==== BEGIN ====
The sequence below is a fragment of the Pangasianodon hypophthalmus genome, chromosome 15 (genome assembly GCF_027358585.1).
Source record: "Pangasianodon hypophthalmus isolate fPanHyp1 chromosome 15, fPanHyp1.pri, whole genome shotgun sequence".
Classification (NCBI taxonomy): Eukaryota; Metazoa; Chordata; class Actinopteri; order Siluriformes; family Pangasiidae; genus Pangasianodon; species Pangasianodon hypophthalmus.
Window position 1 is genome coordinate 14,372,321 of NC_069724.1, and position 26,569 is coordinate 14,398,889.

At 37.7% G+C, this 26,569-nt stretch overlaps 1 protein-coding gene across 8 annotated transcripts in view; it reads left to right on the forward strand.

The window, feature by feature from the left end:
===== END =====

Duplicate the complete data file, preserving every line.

The sequence below is a fragment of the Pangasianodon hypophthalmus genome, chromosome 15 (genome assembly GCF_027358585.1).
Source record: "Pangasianodon hypophthalmus isolate fPanHyp1 chromosome 15, fPanHyp1.pri, whole genome shotgun sequence".
Classification (NCBI taxonomy): Eukaryota; Metazoa; Chordata; class Actinopteri; order Siluriformes; family Pangasiidae; genus Pangasianodon; species Pangasianodon hypophthalmus.
Window position 1 is genome coordinate 14,372,321 of NC_069724.1, and position 26,569 is coordinate 14,398,889.

At 37.7% G+C, this 26,569-nt stretch overlaps 1 protein-coding gene across 8 annotated transcripts in view; it reads left to right on the forward strand.

The window, feature by feature from the left end: